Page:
The Communists took away Polish passports and gave Jews a one-way ticket, usually to Austria, where most went on to reside in Israel.

In 2006, when President Lech Kaczynski was in Israel trying to mend difficult relations between the two countries over the decades, promised that any Jewish Pole who wanted their citizenship back could have it, ‘as if they had never been away’.

Problem is – it isn’t in the president’s power to give back their passports. The local authorities, as I understand it, have that privilage, and many are not too keen. Giving back their citizenship would also give them back property rights. Israelis are also none too pleased about having to go through a rigorous procedure that many see as demeaning.

1968 – the year that rocked

Mark Kurlansky’s 1968: the year that rocked the world – available in Polish and English language bookshops - unravels the connections between the revolutionary events of that year in Paris, Prague, America and Poland.

Like 1945 or 1989, 1968 is one of those years that are seen as pivotal to the history of the 20th century.

We were only one year away from the first human being walking on the moon. It was a time of civil rights and anti-war protests, of new and inventive music and sub-cultures, of scientific and social experiment. A very different time, then, from the one we live in today, characterized as it is by aversion to risk and a fear of the new.

The motor of this movement for social change were young, mostly middle class sons and daughters of the old ruling elites. It was a time when students were concentrating more of sit-ins and love-ins than they were on their study-ins. It was a time of hallucinogenic drugs, which my granny used to tell me made one want to jump from the top of multi-story car parks in the mistaken impression that one was an albatross.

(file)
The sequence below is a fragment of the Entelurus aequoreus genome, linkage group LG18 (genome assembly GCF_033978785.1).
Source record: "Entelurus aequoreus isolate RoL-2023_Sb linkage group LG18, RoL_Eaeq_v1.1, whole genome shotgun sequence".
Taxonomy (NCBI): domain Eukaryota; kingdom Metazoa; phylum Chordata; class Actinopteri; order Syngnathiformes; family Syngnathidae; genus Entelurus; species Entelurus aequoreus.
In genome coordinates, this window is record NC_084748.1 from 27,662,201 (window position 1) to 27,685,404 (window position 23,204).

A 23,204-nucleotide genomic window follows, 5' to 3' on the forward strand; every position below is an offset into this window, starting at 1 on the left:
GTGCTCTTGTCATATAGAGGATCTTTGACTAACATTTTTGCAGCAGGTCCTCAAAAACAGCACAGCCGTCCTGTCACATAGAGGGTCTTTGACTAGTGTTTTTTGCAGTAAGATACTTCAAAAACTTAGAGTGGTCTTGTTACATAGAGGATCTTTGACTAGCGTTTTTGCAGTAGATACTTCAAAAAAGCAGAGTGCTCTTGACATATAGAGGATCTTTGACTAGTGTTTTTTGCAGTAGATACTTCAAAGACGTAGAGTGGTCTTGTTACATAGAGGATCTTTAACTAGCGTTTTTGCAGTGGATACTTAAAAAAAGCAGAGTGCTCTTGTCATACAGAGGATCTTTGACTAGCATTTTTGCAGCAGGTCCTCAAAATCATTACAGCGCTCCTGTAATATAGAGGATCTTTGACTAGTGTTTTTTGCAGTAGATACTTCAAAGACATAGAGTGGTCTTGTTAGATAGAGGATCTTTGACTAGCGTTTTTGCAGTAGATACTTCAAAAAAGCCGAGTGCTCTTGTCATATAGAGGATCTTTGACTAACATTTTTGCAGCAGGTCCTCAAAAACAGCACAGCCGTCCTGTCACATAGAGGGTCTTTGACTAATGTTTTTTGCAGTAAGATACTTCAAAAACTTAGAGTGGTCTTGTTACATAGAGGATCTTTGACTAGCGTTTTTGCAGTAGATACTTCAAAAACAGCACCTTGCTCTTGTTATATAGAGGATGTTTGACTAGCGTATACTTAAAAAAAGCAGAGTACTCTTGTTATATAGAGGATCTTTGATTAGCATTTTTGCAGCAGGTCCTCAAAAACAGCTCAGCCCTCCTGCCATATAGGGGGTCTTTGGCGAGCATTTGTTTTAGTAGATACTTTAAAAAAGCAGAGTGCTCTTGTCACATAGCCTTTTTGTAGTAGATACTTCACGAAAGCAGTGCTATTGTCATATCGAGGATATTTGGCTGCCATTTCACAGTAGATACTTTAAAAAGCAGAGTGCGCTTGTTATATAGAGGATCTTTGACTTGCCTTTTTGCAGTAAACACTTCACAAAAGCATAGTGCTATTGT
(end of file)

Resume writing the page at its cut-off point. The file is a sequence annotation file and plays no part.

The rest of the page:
Most people, except perhaps the most historically challenged, will have heard of Martin Luther King, Bobby Kennedy, Abie Hoffman in the US; or in France, Henri Comte and Jean Paul Satire; or in the Czechoslovak capital, the students and Alexander Dubcek. All over the world, ruling elites had lost their legitimacy and were under pressure.

But few in the West have heard of the names associated with events in Poland of that year: Jacek Kuron, Adam Michnik…

Radical theatre

In Warsaw, it all started with an evening at the theatre. The Polish National Theatre decided to stage a new radical interpretation of Dziady. – which is sometimes translated in English as Forefathers’ Eve – by Poland’s most celebrated poet, Adam Mickiewicz. The play, written in the early nineteenth century, tells the story of Polish political prisoners under czarist Russia. As well as a being a political play it is also interpreted by theatre and literary critics as being a mystical, religious piece of work.

The communists had no problem with the political content, but they weren’t too keen on all the religious stuff, which had undertones of a pre-communist Poland they would rather people forgot. They saw this version of the play as being subtly subversive, and with a stupidity characteristic of the regime, decided that they were going to ban it.

On the last night of the performance, about 300 students from Warsaw University picketed outside the theatre and then marched through the center of town in protest. They were met by police and so-called workers-militia (who were basically a bunch of thugs) who beat them up and the police arrested anyone trying to get away from them.

The next day thousands of students joined in the demonstrations on the university campus, refused to go to classes, called for more freedom of expression and held sit-ins outside the Dean’s office, just as they had seen American students do on television. Before long, students from other universities had joined the struggle. All were met by the workers militias, and were beaten and arrested.